Because the goodness of fit is so important, as part of our dedication to your success, we offer you a free consultation meeting with the expert of your choice so that you can meet them face-to-face, learn about their background and approach, discuss your hopes and goals, and talk about what your work together might look like.

If it feels like a good match, you can then continue meeting until you’ve achieved your goals.

Growing Self has an excellent team of therapists experienced in providing therapy services through online-video. If you’re interested in learning more or would like to schedule a free 30-minute online therapy consultation, our client services team is here to help you find the right fit for your individual and relationship goals. Please visit us here to get started: Powerful Online Therapy and Coaching.

Wishing you Love, Happiness and Success on your journey,
Georgi Chizk, M.S., LMAFT

[social_warfare]

Georgi Chizk, M.S., LAMFT is a warm, compassionate marriage counselor, individual therapist and family therapist who creates a safe and supportive space for you to find meaning in your struggles, realize your self-worth, and cultivate healthy connections with the most important people in your life.

Let's  Talk

Real Help For Your Relationship

Lots of couples go through challenging times, but the ones who turn "rough-patches" into "growth moments" can come out the other side stronger and happier than ever before.

 

Working with an expert couples counselor can help you create understanding, empathy and open communication that felt impossible before.

 

Start your journey of growth together by scheduling a free consultation.

Related Post

How to Let Go of Anger

How to Let Go of Anger

There is a time and place for healthy anger, and getting stuck in anger can keep you anchored to a painful past. Learn how to release anger and reclaim yourself, on this episode of the Love, Happiness and Success Podcast.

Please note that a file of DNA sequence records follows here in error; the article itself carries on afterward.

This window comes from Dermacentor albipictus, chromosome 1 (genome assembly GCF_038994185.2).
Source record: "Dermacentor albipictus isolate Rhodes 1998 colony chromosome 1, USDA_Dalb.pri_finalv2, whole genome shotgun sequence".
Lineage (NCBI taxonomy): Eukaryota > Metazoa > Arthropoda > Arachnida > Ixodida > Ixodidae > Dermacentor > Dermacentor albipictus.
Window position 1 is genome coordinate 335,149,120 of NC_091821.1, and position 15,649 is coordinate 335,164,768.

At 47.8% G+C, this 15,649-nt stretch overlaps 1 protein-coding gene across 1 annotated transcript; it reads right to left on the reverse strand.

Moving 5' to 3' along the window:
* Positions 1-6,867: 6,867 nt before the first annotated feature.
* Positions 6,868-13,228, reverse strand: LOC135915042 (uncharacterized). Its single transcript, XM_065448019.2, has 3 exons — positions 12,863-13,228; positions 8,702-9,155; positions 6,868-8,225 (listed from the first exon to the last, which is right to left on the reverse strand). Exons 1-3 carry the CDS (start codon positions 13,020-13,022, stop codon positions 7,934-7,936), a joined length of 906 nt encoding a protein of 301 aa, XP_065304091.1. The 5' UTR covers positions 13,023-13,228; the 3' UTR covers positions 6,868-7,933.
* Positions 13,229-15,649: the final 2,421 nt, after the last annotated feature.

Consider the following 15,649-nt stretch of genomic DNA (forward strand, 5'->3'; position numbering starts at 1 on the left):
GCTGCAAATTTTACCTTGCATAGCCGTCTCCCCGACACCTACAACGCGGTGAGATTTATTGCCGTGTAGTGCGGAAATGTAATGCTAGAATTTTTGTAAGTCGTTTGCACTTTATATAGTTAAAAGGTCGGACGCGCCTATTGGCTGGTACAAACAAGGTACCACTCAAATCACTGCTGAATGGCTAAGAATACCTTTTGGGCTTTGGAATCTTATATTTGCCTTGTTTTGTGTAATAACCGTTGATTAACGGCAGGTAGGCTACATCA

Mindful Self Compassion

Mindful Self Compassion

How do you forgive yourself when you've hurt someone? How do you gain self awareness, master your emotions, and break destructive old patterns? Mindful self compassion can help you make peace with the past, and move forward. Here's how…

What Are You Communicating Non-verbally?

What Are You Communicating Non-verbally?

Is non-verbal communication helping or hindering your most important conversations? Find out how to communicate better here! Texas Therapist and Communication Expert, Kaily M. shares her non-verbal communication advice on the Love, Happiness and Success blog.

Boundaries in Relationships

Boundaries in Relationships

Happy, healthy relationships are built on healthy boundaries. If you struggle to establish boundaries, understand your boundaries, or even define your boundaries to others, this episode is for you!

I am talking with Denver Therapist, and Boundary Expert, Kathleen Stutts and we are going to cover the basics of boundaries and then dive into the nitty-gritty of establishing your boundaries in relationships so that you too can feel empowered in your most important relationships!

Meditation for Anger

Meditation for Anger

If your relationship with anger could use some improvement, Maryland Therapist and Online Life Coach, Natalie Krenz, M.A., LCMFT has one incredible skill that you can start practicing today!

How to Relax (When You're a Type-A Stress-Case)

How to Relax (When You're a Type-A Stress-Case)

Hard-working, conscientious, high-achievers are often extremely successful in all areas of life… but they have a hard time relaxing. True for you too, you superstar? Learn how to relax, renew, and restore from the inside out, on this episode of the Love, Happiness and Success Podcast.

Build Confidence and Charisma

Build Confidence and Charisma

Did the pandemic make your social skills a little rusty? In this podcast: Stand-up comedian, comedy writer and “conversation coach” Kristen Carney is here with a refresher on how to build confidence and charisma, and be interesting and fun to talk to. Join us!

Parenting in a Pandemic: How To Talk About Coronavirus As A Family

Parenting in a Pandemic: How To Talk About Coronavirus As A Family

Parenting in a Pandemic: How To Talk About Coronavirus As A Family

Parenting in a Pandemic

[social_warfare]

As communities continue to adjust to the effects of Coronavirus, it’s easy to get caught up in the fear and confusion. Your children might be looking to you for answers and reassurance, yet you may need answers and reassurance yourself! So what do you do? 

Over the last few weeks as an online marriage and family therapist, I’ve been asked many questions from my clients with the hope that my answers can bring about peace of mind for families wrestling with uncertainty, and I believe there are some conversations and strategies that could help you find what you’re looking for…

Focus On What’s Underneath All Those Questions